IN RE: the Claim of STEVE RAMIREZ

Reset A A Font size: Print

Supreme Court, Appellate Division, Third Department, New York.

IN RE: the Claim of STEVE RAMIREZ, Respondent. NEW YORK CITY TRANSIT AUTHORITY, Appellant. COMMISSIONER OF LABOR, Respondent.

523174

Decided: March 16, 2017

Before:  McCarthy, J.P., Egan Jr., Rose, Clark and Aarons, JJ. James B. Henley, New York City Transit Authority, New York City (Byron Z. Zinonos of counsel), for appellant. Kelly Egan, Rensselaer, for Steve Ramirez, respondent.

MEMORANDUM AND ORDER

Calendar Date:  January 24, 2017

Appeal from a decision of the Unemployment Insurance Appeal Board, filed August 13, 2015, which ruled that claimant was entitled to receive unemployment insurance benefits.

Claimant was employed for 11 months as a track worker for a municipal transit authority (hereinafter the employer).  His employment was terminated after he was given a random drug test and a specimen of his urine tested positive for cocaine.  He was initially disqualified from receiving unemployment insurance benefits on the ground that his employment was terminated due to misconduct.  Following extended proceedings before an Administrative Law Judge (hereinafter ALJ), this determination was eventually upheld.  On appeal, the Unemployment Insurance Appeal Board ruled that the positive drug test results were not competent proof of claimant's misconduct because the chain of custody of the sample tested had not been established through evidence presented at the hearing.  Consequently, the Board reversed the ALJ's decision and ruled that claimant was entitled to receive benefits.  The employer now appeals.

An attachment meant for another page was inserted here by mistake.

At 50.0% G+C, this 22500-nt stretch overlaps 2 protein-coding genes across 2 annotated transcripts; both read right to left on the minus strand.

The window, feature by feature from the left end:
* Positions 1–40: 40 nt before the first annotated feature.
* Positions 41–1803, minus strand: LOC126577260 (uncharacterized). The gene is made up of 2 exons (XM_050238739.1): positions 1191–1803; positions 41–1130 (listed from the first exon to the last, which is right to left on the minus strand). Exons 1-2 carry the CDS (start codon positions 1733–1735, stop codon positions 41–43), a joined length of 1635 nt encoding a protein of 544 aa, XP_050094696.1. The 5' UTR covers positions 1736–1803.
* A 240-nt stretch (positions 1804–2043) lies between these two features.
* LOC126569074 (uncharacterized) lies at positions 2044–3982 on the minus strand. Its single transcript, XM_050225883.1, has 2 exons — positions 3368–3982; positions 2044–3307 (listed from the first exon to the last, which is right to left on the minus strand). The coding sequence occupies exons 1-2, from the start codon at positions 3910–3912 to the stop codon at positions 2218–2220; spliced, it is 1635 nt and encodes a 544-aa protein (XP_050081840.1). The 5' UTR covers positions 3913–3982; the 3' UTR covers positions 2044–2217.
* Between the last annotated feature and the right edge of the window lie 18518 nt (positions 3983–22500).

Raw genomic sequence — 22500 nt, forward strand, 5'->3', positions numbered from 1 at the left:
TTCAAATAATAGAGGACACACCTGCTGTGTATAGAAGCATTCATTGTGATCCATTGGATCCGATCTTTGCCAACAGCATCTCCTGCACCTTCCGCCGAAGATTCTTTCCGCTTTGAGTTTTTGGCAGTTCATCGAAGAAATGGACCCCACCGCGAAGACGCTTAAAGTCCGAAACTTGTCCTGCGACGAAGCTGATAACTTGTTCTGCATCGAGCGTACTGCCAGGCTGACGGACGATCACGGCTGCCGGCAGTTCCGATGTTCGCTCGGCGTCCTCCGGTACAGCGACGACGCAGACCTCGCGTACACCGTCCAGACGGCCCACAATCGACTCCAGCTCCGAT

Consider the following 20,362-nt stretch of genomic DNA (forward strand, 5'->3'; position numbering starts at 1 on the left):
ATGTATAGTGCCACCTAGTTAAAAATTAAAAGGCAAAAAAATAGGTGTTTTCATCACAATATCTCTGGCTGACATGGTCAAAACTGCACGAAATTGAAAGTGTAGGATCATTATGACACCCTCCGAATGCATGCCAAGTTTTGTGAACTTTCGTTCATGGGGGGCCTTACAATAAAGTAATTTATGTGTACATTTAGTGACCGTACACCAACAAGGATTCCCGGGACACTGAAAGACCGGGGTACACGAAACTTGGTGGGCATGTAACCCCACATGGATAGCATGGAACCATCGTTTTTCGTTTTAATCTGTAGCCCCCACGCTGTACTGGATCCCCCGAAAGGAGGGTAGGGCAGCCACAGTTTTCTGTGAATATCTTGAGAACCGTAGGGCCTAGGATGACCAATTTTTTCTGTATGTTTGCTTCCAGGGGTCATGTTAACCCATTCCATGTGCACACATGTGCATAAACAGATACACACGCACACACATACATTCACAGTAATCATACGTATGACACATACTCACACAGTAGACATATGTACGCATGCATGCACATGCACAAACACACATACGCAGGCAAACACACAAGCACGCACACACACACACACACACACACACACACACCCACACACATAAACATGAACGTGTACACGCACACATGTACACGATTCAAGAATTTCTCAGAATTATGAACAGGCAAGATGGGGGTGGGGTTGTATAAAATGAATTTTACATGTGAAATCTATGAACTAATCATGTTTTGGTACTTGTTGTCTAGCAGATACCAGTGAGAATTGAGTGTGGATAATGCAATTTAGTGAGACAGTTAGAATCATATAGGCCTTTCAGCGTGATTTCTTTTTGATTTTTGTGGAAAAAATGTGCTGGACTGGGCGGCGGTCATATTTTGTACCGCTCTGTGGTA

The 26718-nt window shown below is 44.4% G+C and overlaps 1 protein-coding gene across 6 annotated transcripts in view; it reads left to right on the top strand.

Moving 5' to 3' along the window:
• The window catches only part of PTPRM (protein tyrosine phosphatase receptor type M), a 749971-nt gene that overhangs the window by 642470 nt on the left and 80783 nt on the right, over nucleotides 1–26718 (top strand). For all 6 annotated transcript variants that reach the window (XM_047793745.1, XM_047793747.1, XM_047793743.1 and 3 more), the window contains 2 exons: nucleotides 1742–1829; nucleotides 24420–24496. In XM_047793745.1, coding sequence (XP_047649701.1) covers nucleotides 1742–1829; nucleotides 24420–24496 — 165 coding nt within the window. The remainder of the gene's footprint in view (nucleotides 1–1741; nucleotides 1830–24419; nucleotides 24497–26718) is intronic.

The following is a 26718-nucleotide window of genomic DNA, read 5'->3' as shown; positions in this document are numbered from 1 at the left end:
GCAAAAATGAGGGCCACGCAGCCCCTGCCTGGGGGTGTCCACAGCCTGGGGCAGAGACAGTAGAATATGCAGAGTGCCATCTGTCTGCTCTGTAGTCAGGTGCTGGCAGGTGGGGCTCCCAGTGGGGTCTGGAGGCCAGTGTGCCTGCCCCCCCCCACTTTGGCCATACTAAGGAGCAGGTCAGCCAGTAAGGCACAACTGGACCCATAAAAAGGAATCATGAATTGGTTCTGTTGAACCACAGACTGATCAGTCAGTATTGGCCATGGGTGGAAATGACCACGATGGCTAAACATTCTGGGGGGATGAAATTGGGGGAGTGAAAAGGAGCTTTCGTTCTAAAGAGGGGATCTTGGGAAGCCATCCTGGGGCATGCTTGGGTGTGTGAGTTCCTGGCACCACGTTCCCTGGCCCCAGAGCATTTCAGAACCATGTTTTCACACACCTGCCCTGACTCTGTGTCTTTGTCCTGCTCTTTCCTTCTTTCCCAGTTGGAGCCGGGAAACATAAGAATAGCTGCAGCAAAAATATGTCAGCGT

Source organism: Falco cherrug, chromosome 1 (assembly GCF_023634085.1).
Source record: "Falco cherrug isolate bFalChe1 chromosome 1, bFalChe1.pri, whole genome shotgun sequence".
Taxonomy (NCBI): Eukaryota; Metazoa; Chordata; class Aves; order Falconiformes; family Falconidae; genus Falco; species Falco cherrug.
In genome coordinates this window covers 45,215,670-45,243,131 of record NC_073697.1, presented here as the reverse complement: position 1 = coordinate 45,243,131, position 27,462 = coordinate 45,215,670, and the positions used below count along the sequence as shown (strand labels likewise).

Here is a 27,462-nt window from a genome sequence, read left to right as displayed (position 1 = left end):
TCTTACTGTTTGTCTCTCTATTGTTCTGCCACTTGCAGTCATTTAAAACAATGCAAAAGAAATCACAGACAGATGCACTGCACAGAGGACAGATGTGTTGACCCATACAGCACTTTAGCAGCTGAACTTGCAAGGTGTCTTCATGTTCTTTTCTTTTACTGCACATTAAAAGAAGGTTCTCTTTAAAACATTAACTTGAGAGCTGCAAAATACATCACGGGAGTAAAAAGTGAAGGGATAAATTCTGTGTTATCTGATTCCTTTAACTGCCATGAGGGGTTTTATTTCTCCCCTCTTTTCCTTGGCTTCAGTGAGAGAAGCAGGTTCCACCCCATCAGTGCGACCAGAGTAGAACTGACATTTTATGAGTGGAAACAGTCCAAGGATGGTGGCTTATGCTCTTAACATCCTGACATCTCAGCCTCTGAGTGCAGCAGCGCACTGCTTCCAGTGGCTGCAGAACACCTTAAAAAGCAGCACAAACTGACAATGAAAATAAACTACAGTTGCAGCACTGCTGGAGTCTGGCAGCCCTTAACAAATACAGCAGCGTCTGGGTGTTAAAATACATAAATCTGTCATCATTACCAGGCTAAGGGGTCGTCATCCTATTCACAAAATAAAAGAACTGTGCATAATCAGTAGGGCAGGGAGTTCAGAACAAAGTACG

The employer contends that the Board erroneously reversed the ALJ's decision based upon insufficient evidence regarding the chain of custody because this was not part of the record before the ALJ and was not addressed in light of claimant's concession that he was not challenging the chain of custody (see Labor Law § 621[3];  12 NYCRR 463.1[f][2];  463.2[b] ).  Under the particular circumstances presented, we must agree.  The employer correctly points out that, during the hearings before the ALJ, claimant's counsel made it clear that claimant was not disputing the validity of the chain of custody of the specimen provided for testing, but proceeded on the theory that the test produced a false positive result for cocaine because claimant was taking other medications at the time that he provided the sample.  Significantly, the representative from the company that tested claimant's specimen stated that she did not personally perform the test, and the ALJ, based on the previous representation of claimant's counsel, specifically instructed claimant's counsel to avoid questions concerning the chain of custody.  Given that the record was not developed with regard to the chain of custody of claimant's specimen, the Board did not base its decision upon the record before it (see Labor Law § 621[3];  12 NYCRR 463.1[f][2];  463.2[b] ).  In view of this, and considering the unrefuted positive test results supporting the ALJ's finding of misconduct (see Matter of Young [Commissioner of Labor], 28 AD3d 989, 989 [2006];  Matter of Cumberland [Commissioner of Labor], 249 A.D.2d 867 [1998] ), we conclude that the Board's decision is not supported by substantial evidence and must be reversed.

McCarthy, J.P., Egan Jr., Rose, Clark and Aarons, JJ., concur.

ORDERED that the decision is reversed, without costs, and matter remitted to the Unemployment Insurance Appeal Board for further proceedings not inconsistent with this Court's decision.

ENTER:

Robert D. Mayberger

Clerk of the Court